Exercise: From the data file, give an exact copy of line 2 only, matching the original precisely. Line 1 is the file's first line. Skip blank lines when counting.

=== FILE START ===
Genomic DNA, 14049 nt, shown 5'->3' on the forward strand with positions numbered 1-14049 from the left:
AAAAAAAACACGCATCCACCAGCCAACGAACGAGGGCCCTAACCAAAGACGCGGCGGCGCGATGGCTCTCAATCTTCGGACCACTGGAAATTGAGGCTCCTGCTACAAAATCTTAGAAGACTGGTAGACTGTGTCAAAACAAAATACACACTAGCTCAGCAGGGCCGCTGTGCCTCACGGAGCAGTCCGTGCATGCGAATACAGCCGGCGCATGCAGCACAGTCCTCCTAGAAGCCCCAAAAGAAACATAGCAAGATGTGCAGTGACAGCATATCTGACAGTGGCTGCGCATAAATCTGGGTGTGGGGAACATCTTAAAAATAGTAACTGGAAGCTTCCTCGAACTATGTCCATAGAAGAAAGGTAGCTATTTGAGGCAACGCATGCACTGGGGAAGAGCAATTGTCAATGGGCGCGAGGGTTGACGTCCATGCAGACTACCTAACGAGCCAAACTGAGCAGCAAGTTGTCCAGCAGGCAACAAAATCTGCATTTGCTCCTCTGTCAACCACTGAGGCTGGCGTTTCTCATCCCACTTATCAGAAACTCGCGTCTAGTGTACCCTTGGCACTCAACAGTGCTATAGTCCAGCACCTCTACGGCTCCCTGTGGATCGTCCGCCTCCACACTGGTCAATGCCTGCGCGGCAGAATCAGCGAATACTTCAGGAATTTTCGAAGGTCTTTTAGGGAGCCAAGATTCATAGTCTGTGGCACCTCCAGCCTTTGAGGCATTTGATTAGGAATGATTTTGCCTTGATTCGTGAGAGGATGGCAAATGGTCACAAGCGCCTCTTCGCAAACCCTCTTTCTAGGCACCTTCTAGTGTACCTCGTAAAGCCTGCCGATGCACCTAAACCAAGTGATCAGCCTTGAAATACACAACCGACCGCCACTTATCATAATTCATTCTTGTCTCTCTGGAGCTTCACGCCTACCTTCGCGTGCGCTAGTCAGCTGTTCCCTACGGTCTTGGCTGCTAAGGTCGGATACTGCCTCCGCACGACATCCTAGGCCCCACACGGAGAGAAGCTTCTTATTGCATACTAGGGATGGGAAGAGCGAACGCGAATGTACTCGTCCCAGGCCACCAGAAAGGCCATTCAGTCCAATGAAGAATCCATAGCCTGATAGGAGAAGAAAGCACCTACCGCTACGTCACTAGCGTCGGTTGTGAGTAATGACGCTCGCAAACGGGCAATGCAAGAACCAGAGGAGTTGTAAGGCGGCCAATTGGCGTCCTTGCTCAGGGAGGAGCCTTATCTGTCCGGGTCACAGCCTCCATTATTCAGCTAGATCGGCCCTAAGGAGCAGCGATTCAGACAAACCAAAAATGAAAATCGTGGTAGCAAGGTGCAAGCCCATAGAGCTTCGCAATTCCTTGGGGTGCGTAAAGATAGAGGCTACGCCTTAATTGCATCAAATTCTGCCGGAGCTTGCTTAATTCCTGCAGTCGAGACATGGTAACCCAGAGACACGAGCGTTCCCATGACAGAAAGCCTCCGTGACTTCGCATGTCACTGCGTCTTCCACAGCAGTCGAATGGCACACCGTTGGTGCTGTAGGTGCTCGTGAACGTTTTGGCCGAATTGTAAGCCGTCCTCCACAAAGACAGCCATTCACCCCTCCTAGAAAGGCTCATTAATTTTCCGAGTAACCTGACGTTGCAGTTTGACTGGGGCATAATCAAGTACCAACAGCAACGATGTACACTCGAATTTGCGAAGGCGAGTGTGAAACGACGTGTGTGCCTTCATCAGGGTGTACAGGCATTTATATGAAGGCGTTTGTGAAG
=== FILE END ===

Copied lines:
AAAAAAAACACGCATCCACCAGCCAACGAACGAGGGCCCTAACCAAAGACGCGGCGGCGCGATGGCTCTCAATCTTCGGACCACTGGAAATTGAGGCTCCTGCTACAAAATCTTAGAAGACTGGTAGACTGTGTCAAAACAAAATACACACTAGCTCAGCAGGGCCGCTGTGCCTCACGGAGCAGTCCGTGCATGCGAATACAGCCGGCGCATGCAGCACAGTCCTCCTAGAAGCCCCAAAAGAAACATAGCAAGATGTGCAGTGACAGCATATCTGACAGTGGCTGCGCATAAATCTGGGTGTGGGGAACATCTTAAAAATAGTAACTGGAAGCTTCCTCGAACTATGTCCATAGAAGAAAGGTAGCTATTTGAGGCAACGCATGCACTGGGGAAGAGCAATTGTCAATGGGCGCGAGGGTTGACGTCCATGCAGACTACCTAACGAGCCAAACTGAGCAGCAAGTTGTCCAGCAGGCAACAAAATCTGCATTTGCTCCTCTGTCAACCACTGAGGCTGGCGTTTCTCATCCCACTTATCAGAAACTCGCGTCTAGTGTACCCTTGGCACTCAACAGTGCTATAGTCCAGCACCTCTACGGCTCCCTGTGGATCGTCCGCCTCCACACTGGTCAATGCCTGCGCGGCAGAATCAGCGAATACTTCAGGAATTTTCGAAGGTCTTTTAGGGAGCCAAGATTCATAGTCTGTGGCACCTCCAGCCTTTGAGGCATTTGATTAGGAATGATTTTGCCTTGATTCGTGAGAGGATGGCAAATGGTCACAAGCGCCTCTTCGCAAACCCTCTTTCTAGGCACCTTCTAGTGTACCTCGTAAAGCCTGCCGATGCACCTAAACCAAGTGATCAGCCTTGAAATACACAACCGACCGCCACTTATCATAATTCATTCTTGTCTCTCTGGAGCTTCACGCCTACCTTCGCGTGCGCTAGTCAGCTGTTCCCTACGGTCTTGGCTGCTAAGGTCGGATACTGCCTCCGCACGACATCCTAGGCCCCACACGGAGAGAAGCTTCTTATTGCATACTAGGGATGGGAAGAGCGAACGCGAATGTACTCGTCCCAGGCCACCAGAAAGGCCATTCAGTCCAATGAAGAATCCATAGCCTGATAGGAGAAGAAAGCACCTACCGCTACGTCACTAGCGTCGGTTGTGAGTAATGACGCTCGCAAACGGGCAATGCAAGAACCAGAGGAGTTGTAAGGCGGCCAATTGGCGTCCTTGCTCAGGGAGGAGCCTTATCTGTCCGGGTCACAGCCTCCATTATTCAGCTAGATCGGCCCTAAGGAGCAGCGATTCAGACAAACCAAAAATGAAAATCGTGGTAGCAAGGTGCAAGCCCATAGAGCTTCGCAATTCCTTGGGGTGCGTAAAGATAGAGGCTACGCCTTAATTGCATCAAATTCTGCCGGAGCTTGCTTAATTCCTGCAGTCGAGACATGGTAACCCAGAGACACGAGCGTTCCCATGACAGAAAGCCTCCGTGACTTCGCATGTCACTGCGTCTTCCACAGCAGTCGAATGGCACACCGTTGGTGCTGTAGGTGCTCGTGAACGTTTTGGCCGAATTGTAAGCCGTCCTCCACAAAGACAGCCATTCACCCCTCCTAGAAAGGCTCATTAATTTTCCGAGTAACCTGACGTTGCAGTTTGACTGGGGCATAATCAAGTACCAACAGCAACGATGTACACTCGAATTTGCGAAGGCGAGTGTGAAACGACGTGTGTGCCTTCATCAGGGTGTACAGGCATTTATATGAAGGCGTTTGTGAAG